“Chin up Adora,” mother would say, “there is no use sulking around and feeling sorry for yourself. You need to be strong.”
I still cherish her words, after all these years. I feel a salty tear slide down my cheek. Then another, and another. Back to reality, I thought. I focused my gaze on the grave in front of me. It was Mother’s grave. I gently placed the daffodils I had just picked in front of the large stone.
“Denise Arwell 1979-2011”
I sighed. Each and every time I visit the grave I read that sentence. And each and every time I expect something different, something hopeful. But of course it can never be like that. After all this graveyard is yet another reminder that my mother is dead.
“Adora, time to go!” Grandfather called. I glanced at the grave one last time before I wiped away my tears and walked in the direction of Grandfather’s voice. I found Grandfather in his wheelchair near the exit of the graveyard.
“Adora, can you please push me to the house, my arms are tired.” I nodded and wrapped my hands around the handles. He was easy to push, for he had lost weight over the years. His high blood pressure was also a concern, yet he is the only family I have left. So I did whatever I could to help him out. We arrived at our house, right across the street of the graveyard. I immediately went up to my room, for Grandfather wanted to rest.
“Adora do not give up, life takes lots of turns, but the road will wait for you,” Mother used to say. That was the last thing I heard from her, before she got in the crash. After that I stopped talking. Grandfather asks me to talk again. He claims my voice is one equivalent to an angel’s. But he has to say that, after all he is my grandfather. I walked over to my desk and opened the second drawer to the left. Inside I found my notebook labeled “Poetry.” I've written poetry since I was young, it’s a beautiful thing, really, expressing ourselves through words. Mother would always tell me to enter contests and such, but I don't see the point in that. My poems are for me, and me only. The thought of anybody else even trying to read my poems, sickens me. I sat down at my desk and opened my journal, allowing my hollow thoughts and pen to take over.
The air is cold, and my spirits are bitter.
I refuse to show myself so I hide in the shadows instead.
Time after time I hear her voice, but all I can do is hope to see her again.
She claims she's with me, but I don’t feel a thing.
And I really don’t know what this cold Winter will bring.
“Briiiiiing! Briiiiiing! My alarm clock went off signaling that it is time for school. I rolled out of bed and opened my closet. I threw on a white shirt, grey jumpsuit, and some Mary-Janes. I tied my hair up into a loose knot and went downstairs.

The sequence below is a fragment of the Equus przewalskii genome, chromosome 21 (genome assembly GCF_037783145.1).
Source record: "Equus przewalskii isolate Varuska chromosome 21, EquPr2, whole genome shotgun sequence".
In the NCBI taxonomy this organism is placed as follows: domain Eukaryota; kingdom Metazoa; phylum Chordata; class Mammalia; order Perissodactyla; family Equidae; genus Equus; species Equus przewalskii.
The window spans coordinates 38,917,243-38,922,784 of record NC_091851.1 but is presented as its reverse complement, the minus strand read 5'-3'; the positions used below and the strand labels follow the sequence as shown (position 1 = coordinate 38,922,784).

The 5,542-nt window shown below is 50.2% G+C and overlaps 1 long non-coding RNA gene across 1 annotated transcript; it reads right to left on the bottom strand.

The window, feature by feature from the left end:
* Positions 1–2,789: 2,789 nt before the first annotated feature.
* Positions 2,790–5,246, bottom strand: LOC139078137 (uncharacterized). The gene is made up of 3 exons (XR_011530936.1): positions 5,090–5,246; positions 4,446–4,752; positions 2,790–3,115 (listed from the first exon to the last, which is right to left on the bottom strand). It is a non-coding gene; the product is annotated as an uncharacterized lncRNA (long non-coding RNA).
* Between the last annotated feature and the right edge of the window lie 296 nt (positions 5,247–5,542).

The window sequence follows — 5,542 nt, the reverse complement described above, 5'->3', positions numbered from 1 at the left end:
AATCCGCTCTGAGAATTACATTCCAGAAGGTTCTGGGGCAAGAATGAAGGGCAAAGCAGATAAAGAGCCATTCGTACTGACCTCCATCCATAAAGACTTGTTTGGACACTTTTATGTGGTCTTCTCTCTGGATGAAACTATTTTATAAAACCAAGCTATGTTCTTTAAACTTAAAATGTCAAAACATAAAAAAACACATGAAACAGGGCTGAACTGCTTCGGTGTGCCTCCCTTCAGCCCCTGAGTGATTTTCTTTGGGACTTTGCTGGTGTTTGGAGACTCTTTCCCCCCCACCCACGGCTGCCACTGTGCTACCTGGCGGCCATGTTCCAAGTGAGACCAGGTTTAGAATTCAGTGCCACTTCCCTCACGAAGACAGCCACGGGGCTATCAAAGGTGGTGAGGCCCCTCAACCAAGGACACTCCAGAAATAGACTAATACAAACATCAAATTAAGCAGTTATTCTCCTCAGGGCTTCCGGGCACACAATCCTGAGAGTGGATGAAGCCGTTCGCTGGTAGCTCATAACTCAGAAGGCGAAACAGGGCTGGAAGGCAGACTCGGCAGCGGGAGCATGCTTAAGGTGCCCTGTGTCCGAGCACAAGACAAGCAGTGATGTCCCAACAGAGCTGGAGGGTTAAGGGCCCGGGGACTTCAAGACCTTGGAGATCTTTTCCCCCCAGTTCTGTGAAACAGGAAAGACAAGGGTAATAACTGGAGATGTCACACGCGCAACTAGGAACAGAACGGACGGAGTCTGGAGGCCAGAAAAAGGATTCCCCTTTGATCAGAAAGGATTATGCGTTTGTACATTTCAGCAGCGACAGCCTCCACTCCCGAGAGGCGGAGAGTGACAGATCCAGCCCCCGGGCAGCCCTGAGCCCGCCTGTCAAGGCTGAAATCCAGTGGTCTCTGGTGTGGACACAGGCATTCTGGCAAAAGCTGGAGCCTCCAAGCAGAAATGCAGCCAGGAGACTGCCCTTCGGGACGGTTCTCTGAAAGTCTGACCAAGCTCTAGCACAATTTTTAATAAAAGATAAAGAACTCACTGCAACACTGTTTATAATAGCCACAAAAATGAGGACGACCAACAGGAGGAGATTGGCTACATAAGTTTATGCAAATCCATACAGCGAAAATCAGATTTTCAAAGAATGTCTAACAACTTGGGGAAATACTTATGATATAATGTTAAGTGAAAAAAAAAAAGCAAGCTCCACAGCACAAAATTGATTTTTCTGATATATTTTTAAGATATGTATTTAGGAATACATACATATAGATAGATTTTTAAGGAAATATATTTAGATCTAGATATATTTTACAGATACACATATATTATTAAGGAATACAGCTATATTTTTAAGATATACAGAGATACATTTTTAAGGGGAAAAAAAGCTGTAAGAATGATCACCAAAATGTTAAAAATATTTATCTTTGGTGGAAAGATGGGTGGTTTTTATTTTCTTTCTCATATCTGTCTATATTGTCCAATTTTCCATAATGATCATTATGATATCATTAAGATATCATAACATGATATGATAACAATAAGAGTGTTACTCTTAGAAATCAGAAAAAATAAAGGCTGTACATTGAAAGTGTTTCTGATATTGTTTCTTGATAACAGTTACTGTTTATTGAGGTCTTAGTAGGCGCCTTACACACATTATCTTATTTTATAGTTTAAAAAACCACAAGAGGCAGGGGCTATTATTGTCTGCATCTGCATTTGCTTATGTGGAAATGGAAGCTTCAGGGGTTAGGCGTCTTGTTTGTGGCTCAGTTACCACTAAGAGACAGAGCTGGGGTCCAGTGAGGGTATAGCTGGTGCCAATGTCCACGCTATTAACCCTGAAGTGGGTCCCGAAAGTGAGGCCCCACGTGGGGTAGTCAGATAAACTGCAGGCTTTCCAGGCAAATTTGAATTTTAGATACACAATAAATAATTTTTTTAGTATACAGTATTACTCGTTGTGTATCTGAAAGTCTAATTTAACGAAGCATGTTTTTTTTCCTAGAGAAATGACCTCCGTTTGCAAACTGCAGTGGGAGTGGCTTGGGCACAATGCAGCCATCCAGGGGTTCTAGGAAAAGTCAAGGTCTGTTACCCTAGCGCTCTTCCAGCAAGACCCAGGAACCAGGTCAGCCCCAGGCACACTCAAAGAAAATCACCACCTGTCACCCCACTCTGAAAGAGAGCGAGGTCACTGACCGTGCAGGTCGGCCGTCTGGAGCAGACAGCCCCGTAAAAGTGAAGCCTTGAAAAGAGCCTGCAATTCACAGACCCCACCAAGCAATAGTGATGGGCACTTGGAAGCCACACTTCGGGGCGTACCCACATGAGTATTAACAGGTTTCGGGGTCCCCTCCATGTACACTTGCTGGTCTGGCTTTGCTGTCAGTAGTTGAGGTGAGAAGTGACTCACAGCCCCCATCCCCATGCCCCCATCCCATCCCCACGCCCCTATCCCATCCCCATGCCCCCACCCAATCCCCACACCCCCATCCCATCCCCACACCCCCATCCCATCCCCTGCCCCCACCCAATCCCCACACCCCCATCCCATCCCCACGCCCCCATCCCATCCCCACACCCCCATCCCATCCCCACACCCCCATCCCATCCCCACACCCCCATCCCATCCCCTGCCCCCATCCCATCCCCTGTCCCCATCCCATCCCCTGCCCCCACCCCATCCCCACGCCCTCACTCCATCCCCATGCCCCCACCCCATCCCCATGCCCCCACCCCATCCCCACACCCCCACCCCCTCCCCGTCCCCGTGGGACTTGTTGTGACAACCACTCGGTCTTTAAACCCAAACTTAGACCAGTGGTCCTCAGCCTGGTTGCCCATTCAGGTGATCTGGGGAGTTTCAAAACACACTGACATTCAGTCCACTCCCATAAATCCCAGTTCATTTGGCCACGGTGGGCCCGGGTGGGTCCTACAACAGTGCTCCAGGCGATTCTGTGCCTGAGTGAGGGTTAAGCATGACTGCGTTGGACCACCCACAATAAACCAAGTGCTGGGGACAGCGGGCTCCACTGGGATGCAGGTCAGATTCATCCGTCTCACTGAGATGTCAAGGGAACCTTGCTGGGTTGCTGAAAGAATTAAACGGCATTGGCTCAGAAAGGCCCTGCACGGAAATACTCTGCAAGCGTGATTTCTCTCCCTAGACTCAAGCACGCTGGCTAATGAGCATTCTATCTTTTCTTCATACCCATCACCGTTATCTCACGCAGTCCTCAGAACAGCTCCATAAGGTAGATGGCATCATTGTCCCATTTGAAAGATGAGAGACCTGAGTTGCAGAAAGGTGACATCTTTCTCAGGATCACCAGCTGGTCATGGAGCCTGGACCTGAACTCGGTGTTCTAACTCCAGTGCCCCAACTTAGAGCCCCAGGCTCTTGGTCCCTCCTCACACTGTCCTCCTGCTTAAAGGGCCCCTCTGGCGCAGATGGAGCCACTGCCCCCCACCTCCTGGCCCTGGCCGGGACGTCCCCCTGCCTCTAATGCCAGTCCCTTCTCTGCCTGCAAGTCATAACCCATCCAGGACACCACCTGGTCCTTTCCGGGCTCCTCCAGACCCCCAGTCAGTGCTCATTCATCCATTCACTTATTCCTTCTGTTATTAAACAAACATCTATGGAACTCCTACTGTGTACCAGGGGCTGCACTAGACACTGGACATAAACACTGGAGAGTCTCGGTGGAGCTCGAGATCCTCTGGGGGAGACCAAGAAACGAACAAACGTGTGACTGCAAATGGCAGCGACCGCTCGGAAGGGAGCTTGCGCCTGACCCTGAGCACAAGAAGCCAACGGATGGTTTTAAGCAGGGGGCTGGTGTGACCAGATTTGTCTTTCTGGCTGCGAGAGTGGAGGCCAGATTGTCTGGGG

“Adora!” Grandfather called, “I made some muffins!”
I entered the kitchen and grabbed a muffin, then closed the back door behind me. I waited for the bus and when it came I hopped on without a word. The driver greeted me, but I just simply stared at the floor, which was covered in dirt and grime. It was about a fifteen minute drive to school, so I looked at pictures of flowers on my phone. I was planning to visit Mother’s grave again today after I went to the flower shop. This time I was thinking about getting orchids.
“Oooooh looks like Little Miss Silent has a Valentine,” a voice said, “Who would’ve thought! Honestly I’m wondering how she would even get a boy, considering she won’t even talk.” Must be Lorelai, I thought. She hated me in particular and I don’t know why. If I wanted to talk the first thing I’d say to her would be “Shut the heck up!” But I couldn’t bring myself to do it.
I arrived at school, and shortly after our arrival I unpacked my things and placed them under my desk. For the first period we had STEM Lab. Today we were dissecting a sheep brain. I didn’t mind all the organs and guts, in fact I found it rather fascinating, so when I walked into the classroom and quickly took a seat.
“We went over the instructions as a class yesterday, so I’ve written the groups on the board. I numbered each table, so there is one for each group. When you have your groups you may begin!” Mrs. Whilby said.
I looked at the board and to my horror, Lorelai was in my group. I hung my head back in disappointment, this is the last thing I wanted. I trudged over to my station, dragging my feet behind me when I saw Lorelai digging through a bag. Wait, my bag! I ran over to the table right as she started flipping through a book, labeled “Poems.” I could feel anger boiling within me, as I tried to slap the book out of her hand.
“Nice try sweetie,” she said in a mocking voice.
I grasped a hand on her collar and tried to rip the book away. She grunted in rage and sent me one sharp kick in the shin. I groaned, as heads turned and chanted Lorelai’s name. I stood back up and pounded a fist on the desk. Pencils spilled from the cup and I could hear Mrs. Wilby dialing the office.
“Haha! And she won't even talk!” Lorelai screamed.
I could see her mouthing the words of my latest poem, and showing it to her friends. That’s when I let it all out, the years of suffering and anger.
“DROP IT RIGHT NOW!” I screamed at the top of my lungs, “JUST SHUT THE HECK UP!”